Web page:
Managing expectations
Managing expectations

The following In-house Advisor practice note provides comprehensive and up to date legal information covering:

  • Managing expectations

This Practice Note is written for junior in-house lawyers and will provide a high level overview of how to allocate work. There has been a lot more written on how to do this, but this Practice Note gives you the basic premise that resource allocation should be done systematically and deliberately, and that legal teams should move away from the mindset that they need to manage all legal risk as a legal team, when with the right support and structure, it is clear that there are others who can manage it as effectively.

Ultimately there can never be enough lawyers in a legal team to take on a purely execution role. Listen to Tom Kilroy’s example of the growing number of Private Finance Initiative (PFI) projects to be managed by his team, and where the edges of responsibility lie here.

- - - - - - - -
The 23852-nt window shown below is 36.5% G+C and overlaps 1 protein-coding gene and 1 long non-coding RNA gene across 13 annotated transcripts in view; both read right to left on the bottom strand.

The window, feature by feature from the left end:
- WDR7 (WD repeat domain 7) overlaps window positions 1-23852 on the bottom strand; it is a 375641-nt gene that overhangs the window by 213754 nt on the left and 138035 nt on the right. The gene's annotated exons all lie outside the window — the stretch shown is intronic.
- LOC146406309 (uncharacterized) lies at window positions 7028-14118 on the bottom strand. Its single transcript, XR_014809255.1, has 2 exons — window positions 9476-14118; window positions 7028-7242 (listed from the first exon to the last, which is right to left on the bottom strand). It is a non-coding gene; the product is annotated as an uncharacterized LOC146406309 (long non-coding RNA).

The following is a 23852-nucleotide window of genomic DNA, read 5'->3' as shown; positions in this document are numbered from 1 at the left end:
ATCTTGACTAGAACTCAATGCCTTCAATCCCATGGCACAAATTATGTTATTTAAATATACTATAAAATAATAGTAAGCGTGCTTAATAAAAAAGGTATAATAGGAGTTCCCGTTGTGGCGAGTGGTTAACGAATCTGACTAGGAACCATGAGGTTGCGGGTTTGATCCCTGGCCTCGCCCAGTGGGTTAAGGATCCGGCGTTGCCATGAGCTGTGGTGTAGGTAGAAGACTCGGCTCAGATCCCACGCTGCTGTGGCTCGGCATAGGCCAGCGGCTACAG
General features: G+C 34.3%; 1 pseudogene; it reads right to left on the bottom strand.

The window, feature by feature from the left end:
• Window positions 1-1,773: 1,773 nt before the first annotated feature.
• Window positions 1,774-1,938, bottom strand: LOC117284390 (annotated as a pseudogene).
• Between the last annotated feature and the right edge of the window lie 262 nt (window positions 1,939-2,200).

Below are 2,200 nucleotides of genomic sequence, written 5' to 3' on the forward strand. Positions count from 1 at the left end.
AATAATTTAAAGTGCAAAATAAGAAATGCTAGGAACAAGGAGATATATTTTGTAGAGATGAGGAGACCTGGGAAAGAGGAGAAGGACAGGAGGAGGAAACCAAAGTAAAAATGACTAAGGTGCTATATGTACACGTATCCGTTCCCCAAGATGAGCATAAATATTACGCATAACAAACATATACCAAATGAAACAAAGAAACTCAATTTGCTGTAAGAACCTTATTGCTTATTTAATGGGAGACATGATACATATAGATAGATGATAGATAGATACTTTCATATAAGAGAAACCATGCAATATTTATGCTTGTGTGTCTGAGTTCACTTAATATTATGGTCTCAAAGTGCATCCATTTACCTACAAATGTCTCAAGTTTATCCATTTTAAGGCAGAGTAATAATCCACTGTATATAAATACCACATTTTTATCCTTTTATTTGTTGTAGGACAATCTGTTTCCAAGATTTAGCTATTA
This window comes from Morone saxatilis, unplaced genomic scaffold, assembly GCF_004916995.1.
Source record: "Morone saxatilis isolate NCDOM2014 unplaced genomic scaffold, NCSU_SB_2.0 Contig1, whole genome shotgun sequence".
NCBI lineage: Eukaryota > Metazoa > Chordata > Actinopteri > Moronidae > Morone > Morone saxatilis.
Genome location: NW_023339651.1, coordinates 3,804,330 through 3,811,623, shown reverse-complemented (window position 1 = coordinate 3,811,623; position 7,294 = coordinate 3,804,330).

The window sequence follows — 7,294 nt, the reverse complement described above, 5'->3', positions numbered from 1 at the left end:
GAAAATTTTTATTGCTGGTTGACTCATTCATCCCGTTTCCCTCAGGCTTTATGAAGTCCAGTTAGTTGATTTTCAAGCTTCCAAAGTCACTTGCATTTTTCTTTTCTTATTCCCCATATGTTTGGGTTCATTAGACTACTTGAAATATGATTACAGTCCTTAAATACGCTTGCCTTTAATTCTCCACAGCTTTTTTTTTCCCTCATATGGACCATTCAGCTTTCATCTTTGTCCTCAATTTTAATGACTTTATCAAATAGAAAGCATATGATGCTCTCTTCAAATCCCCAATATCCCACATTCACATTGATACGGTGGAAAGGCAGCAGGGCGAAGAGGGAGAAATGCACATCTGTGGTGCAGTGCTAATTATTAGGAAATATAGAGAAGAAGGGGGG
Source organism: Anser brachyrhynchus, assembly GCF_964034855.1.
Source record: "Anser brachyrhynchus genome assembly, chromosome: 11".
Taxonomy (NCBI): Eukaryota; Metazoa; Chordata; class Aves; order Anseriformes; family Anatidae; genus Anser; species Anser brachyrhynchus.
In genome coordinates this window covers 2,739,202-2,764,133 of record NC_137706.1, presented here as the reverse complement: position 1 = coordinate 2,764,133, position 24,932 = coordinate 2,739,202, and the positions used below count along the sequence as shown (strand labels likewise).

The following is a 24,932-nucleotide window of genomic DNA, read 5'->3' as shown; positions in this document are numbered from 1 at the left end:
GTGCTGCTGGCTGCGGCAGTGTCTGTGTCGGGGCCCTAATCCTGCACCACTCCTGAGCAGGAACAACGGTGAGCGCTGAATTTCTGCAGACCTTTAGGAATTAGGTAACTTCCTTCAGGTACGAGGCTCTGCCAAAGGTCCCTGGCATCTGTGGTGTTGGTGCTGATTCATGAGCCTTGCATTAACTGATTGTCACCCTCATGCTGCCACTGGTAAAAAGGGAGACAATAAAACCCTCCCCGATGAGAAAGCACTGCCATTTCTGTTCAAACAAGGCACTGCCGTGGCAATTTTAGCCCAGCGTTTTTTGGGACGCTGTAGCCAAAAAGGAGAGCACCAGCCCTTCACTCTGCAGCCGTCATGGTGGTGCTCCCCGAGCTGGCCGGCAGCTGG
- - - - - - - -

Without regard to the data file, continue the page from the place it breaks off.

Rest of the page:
Mark Prebble describes the two ways in which we can resource legal work as the 'chute' and 'portal' approach:

  1. the chute approach is one where every aspect of legal work in an organisation is funnelled down to the poor unwitting lawyers waiting for it to flood in—highly exhilarating, but just not that sustainable in the long term as it will require more and more lawyers to support the work (like we saw in Tom Kilroy’s PFI example) and in the illustration below. It is potentially useful

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